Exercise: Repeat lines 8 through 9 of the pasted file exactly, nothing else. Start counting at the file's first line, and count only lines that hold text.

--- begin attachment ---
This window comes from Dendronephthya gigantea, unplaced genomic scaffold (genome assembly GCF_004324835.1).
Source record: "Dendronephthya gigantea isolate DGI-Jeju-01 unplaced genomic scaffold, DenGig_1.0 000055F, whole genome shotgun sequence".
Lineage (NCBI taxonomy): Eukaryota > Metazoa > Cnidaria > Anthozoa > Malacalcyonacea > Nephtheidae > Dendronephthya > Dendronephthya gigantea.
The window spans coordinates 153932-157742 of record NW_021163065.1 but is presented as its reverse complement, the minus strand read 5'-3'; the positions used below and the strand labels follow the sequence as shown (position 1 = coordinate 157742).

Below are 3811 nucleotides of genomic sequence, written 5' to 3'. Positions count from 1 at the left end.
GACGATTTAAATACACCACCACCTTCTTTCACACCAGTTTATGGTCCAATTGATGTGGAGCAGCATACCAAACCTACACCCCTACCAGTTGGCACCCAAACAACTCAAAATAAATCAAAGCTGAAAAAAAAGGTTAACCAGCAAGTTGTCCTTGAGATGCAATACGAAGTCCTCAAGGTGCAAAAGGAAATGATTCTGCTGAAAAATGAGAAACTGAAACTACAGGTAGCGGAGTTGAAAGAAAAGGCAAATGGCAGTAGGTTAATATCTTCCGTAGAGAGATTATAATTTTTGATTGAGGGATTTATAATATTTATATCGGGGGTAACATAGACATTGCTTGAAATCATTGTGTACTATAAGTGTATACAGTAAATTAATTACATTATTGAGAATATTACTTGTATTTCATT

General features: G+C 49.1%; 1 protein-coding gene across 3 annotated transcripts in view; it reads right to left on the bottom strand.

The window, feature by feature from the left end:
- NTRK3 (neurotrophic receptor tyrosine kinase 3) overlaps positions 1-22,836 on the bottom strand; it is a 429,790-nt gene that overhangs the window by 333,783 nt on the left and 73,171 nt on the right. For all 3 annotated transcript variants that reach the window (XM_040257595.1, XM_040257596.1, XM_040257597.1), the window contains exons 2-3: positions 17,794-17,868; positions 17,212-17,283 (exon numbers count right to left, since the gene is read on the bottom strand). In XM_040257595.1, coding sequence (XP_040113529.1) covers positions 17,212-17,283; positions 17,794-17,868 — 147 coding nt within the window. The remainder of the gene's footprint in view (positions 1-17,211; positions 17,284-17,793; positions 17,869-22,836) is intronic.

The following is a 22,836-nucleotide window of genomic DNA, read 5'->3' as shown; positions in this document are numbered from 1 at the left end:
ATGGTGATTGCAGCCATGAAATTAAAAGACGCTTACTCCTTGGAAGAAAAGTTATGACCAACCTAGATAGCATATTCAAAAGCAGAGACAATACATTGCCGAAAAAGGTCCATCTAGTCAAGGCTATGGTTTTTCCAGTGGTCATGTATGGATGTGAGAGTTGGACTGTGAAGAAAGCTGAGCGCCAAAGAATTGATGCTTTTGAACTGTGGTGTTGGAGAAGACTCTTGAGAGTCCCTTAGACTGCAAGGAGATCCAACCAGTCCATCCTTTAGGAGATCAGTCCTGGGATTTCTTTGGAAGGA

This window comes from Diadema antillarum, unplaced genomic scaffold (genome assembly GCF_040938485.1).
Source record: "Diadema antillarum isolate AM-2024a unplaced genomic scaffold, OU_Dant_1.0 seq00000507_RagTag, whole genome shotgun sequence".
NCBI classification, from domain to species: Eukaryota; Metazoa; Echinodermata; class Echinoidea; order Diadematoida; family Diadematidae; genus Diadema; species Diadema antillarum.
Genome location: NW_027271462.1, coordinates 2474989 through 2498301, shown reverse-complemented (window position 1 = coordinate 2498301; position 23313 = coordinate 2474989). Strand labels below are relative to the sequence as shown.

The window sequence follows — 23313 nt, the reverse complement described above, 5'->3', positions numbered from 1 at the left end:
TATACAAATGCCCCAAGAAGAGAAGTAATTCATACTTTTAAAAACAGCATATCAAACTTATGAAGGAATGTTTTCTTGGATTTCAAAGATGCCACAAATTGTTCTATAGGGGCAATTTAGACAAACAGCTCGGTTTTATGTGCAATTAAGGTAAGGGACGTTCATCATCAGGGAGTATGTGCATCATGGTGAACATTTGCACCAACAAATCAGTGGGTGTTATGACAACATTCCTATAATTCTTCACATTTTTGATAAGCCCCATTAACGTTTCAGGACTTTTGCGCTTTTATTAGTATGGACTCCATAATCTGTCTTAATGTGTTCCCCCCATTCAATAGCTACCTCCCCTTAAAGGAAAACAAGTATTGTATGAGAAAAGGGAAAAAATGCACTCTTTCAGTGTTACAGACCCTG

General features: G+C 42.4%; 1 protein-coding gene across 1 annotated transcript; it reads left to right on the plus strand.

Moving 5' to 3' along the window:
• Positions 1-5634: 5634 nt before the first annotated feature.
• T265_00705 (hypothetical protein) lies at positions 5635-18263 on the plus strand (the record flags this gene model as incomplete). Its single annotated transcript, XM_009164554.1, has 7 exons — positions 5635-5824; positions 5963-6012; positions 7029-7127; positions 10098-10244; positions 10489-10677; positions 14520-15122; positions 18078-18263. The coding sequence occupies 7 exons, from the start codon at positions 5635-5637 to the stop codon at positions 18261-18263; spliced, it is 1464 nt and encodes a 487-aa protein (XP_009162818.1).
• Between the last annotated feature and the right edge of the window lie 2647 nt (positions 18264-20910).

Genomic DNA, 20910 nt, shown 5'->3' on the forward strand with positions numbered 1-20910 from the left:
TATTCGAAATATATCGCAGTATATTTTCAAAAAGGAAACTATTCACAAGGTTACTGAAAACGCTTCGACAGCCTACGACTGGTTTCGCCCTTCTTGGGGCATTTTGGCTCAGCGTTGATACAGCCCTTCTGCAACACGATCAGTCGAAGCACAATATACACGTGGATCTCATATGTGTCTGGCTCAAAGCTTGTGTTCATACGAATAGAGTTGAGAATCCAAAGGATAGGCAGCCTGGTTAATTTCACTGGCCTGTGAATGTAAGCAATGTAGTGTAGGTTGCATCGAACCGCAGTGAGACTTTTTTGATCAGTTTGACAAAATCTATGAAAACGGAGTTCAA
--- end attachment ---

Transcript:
The window, feature by feature from the left end:
- NTRK3 (neurotrophic receptor tyrosine kinase 3) overlaps positions 1-22,836 on the bottom strand; it is a 429,790-nt gene that overhangs the window by 333,783 nt on the left and 73,171 nt on the right. For all 3 annotated transcript variants that reach the window (XM_040257595.1, XM_040257596.1, XM_040257597.1), the window contains exons 2-3: positions 17,794-17,868; positions 17,212-17,283 (exon numbers count right to left, since the gene is read on the bottom strand). In XM_040257595.1, coding sequence (XP_040113529.1) covers positions 17,212-17,283; positions 17,794-17,868 — 147 coding nt within the window. The remainder of the gene's footprint in view (positions 1-17,211; positions 17,284-17,793; positions 17,869-22,836) is intronic.